The container 9 will generally be permeable to allow for at least the release of carbon dioxide and generally for the ingress of oxygen. The ingress of moisture may also be required in some instances. These features may be provided by forming the container of a suitably permeable material. Alternatively, strategically positioned vents or apertures may be relied upon, such as the base vents 10 illustrated in FIG. 4. This type of embodiment could also rely upon the use of a valve member 11 which can be self operating or set to operate when the package is filled.
FIG. 5 illustrates an embodiment of the present invention in which a compartment 12 is formed into a tray 13. While the compartment may be semi-rigid, it may also comprise a layer of a suitably permeable film 14 adhering to the sides of the tray 13. Where the compartment is integrally formed, a window of a suitably permeable film may be provided. The general requirements of permeability will allow the access and exit of components to and from the contained composition 1 have been previously discussed. Various methods of providing oxygen and carbon dioxide permeability have also been described.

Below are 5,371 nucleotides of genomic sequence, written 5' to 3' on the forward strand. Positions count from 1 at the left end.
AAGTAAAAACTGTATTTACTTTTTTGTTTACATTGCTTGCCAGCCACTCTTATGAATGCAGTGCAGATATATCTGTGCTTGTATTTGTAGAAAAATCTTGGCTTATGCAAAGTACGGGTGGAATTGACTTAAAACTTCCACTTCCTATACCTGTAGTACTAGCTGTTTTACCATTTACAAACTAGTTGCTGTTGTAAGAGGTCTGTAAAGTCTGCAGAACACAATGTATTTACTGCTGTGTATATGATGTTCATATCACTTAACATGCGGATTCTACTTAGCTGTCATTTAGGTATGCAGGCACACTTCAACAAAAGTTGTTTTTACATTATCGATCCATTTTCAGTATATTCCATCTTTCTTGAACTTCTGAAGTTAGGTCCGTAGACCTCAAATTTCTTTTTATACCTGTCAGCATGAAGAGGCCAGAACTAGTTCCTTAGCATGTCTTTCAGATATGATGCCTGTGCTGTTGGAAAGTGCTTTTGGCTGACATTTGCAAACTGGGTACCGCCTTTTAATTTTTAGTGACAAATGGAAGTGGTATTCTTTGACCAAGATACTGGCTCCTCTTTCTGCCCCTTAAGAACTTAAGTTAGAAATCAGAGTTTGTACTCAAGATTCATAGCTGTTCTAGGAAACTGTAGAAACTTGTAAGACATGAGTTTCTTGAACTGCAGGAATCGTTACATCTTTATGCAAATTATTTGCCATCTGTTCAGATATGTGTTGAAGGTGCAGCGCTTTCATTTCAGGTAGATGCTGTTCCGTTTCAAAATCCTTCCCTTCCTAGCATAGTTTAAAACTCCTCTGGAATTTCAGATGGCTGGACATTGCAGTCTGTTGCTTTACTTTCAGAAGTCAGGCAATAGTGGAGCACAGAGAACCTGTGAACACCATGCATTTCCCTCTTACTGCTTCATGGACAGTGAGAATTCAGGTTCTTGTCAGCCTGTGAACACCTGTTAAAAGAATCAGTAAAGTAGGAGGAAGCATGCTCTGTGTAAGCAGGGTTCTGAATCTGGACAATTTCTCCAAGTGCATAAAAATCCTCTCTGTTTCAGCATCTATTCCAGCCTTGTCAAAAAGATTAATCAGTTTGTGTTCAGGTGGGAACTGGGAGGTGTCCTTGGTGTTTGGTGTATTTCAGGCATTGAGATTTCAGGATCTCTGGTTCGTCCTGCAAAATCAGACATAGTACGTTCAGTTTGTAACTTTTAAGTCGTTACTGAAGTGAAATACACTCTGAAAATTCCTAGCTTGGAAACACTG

The articles of meat 15 are also illustrated in FIG. 5. An upper transparent cover 16 of an oxygen permeable material such as polyethylene is also shown. Covering this oxygen permeable layer 16 is a barrier layer 17 shown in a partially peeled position. After packaging the oxygen barrier layer 17 totally covers and seals the permeable film 16. Immediately before display, where it is desired to return the red colour to meat, the barrier layer 17 is peeled back and removed from the package leaving a still sealed package in which the meat will reassume its red colour.
FIG. 6 is a similar arrangement though illustrates how the films 16, 17 can help retain the packaged meat in place i.e. the height of the meat is commensurate to the height of the tray—the film (16) contacts or comes into close proximity to the meat, thereby restricting its movement.